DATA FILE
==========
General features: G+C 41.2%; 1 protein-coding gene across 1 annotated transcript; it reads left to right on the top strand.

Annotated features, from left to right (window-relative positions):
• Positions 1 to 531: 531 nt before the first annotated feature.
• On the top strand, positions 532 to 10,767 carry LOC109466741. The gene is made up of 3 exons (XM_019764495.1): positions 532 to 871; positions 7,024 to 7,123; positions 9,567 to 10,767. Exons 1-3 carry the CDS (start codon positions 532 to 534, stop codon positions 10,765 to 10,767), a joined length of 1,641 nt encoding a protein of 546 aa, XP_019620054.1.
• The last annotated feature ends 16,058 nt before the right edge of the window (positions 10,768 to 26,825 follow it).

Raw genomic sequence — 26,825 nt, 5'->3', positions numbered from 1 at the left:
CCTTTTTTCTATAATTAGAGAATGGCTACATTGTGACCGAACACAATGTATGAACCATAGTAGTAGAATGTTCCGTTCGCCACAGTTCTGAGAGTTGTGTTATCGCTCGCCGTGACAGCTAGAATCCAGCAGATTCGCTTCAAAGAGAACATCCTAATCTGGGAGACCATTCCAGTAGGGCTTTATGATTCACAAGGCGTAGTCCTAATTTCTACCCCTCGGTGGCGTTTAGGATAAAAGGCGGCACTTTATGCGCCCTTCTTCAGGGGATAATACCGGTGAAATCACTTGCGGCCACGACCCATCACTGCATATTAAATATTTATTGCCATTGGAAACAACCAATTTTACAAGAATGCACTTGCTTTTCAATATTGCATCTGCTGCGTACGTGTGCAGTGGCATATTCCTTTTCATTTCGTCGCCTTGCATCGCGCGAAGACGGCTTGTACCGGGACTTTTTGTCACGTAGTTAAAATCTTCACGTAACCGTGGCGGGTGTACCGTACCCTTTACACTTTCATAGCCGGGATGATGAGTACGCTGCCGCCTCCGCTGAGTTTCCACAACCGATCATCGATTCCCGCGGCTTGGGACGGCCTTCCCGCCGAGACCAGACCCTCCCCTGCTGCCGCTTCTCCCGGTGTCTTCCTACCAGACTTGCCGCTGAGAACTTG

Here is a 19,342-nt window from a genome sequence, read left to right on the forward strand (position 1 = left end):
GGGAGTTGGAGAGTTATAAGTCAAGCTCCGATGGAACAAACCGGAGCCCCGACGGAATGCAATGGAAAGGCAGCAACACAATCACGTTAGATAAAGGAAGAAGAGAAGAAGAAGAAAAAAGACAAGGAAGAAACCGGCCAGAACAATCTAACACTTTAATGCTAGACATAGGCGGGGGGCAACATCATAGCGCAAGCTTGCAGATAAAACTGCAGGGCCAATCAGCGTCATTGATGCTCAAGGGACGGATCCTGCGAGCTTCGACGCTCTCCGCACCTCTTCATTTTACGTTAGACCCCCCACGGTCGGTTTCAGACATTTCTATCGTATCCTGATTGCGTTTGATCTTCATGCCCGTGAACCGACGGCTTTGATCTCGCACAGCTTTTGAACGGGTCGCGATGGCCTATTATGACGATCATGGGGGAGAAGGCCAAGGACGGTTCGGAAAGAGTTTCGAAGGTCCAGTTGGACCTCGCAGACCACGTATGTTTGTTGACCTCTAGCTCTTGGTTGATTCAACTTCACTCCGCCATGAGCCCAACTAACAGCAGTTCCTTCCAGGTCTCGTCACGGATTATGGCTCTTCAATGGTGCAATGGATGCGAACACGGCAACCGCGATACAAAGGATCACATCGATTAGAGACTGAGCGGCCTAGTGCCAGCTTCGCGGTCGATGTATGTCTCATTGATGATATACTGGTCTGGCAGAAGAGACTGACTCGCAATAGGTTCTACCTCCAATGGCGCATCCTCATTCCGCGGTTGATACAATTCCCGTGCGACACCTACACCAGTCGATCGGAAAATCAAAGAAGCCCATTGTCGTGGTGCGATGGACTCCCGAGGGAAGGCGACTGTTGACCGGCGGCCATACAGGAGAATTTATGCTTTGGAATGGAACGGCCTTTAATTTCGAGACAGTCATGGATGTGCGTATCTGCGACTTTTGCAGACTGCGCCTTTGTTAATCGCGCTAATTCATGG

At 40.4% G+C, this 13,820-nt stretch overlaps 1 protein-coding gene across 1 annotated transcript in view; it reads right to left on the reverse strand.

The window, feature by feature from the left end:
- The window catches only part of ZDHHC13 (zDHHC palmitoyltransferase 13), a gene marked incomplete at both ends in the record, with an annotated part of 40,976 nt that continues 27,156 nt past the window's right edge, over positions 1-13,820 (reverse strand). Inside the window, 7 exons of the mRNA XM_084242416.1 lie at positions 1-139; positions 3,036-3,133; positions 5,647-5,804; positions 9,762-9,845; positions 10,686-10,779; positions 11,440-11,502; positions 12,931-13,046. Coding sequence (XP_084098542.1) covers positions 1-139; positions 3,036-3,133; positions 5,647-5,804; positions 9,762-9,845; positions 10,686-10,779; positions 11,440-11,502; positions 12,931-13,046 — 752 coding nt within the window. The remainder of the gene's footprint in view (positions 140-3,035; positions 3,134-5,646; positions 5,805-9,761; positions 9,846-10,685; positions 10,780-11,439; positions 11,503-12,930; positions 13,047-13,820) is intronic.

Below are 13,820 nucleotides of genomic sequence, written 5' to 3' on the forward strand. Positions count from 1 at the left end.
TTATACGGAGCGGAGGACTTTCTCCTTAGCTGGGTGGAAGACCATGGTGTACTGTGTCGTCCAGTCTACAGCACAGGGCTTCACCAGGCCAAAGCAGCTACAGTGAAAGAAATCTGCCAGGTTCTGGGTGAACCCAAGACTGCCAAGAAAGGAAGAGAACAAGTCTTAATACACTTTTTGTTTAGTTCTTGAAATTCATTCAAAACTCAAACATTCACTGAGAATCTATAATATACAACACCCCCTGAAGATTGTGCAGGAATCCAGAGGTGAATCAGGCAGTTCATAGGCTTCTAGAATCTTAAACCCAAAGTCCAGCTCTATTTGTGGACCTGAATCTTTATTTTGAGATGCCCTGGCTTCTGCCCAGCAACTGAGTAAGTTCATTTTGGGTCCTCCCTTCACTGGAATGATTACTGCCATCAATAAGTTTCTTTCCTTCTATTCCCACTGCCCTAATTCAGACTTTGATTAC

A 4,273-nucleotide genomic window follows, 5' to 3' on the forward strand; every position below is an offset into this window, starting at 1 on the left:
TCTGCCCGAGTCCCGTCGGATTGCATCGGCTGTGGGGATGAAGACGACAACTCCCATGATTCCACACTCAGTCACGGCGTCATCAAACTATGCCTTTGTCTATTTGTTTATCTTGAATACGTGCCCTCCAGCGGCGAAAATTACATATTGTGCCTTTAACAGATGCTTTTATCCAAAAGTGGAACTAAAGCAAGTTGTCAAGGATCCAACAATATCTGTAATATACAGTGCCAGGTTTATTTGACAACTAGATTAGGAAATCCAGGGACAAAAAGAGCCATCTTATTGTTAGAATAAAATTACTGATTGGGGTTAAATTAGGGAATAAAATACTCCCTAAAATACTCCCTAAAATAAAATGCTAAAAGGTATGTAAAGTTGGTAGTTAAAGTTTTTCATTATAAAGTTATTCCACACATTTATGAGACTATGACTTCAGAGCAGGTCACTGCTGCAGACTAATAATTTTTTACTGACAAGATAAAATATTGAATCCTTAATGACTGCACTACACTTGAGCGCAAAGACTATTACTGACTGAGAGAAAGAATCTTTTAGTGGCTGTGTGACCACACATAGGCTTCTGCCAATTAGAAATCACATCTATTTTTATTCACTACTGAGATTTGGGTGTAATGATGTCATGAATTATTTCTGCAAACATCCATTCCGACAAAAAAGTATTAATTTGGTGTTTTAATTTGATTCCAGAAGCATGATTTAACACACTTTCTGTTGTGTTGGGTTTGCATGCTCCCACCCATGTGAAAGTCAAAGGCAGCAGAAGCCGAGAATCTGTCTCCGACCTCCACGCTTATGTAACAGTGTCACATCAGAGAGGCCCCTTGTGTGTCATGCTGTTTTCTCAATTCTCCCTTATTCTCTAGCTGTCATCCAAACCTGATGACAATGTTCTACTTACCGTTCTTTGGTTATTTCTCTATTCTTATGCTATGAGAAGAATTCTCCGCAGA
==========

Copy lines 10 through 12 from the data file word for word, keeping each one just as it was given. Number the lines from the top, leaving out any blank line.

At 40.4% G+C, this 13,820-nt stretch overlaps 1 protein-coding gene across 1 annotated transcript in view; it reads right to left on the reverse strand.

The window, feature by feature from the left end:
- The window catches only part of ZDHHC13 (zDHHC palmitoyltransferase 13), a gene marked incomplete at both ends in the record, with an annotated part of 40,976 nt that continues 27,156 nt past the window's right edge, over positions 1-13,820 (reverse strand). Inside the window, 7 exons of the mRNA XM_084242416.1 lie at positions 1-139; positions 3,036-3,133; positions 5,647-5,804; positions 9,762-9,845; positions 10,686-10,779; positions 11,440-11,502; positions 12,931-13,046. Coding sequence (XP_084098542.1) covers positions 1-139; positions 3,036-3,133; positions 5,647-5,804; positions 9,762-9,845; positions 10,686-10,779; positions 11,440-11,502; positions 12,931-13,046 — 752 coding nt within the window. The remainder of the gene's footprint in view (positions 140-3,035; positions 3,134-5,646; positions 5,805-9,761; positions 9,846-10,685; positions 10,780-11,439; positions 11,503-12,930; positions 13,047-13,820) is intronic.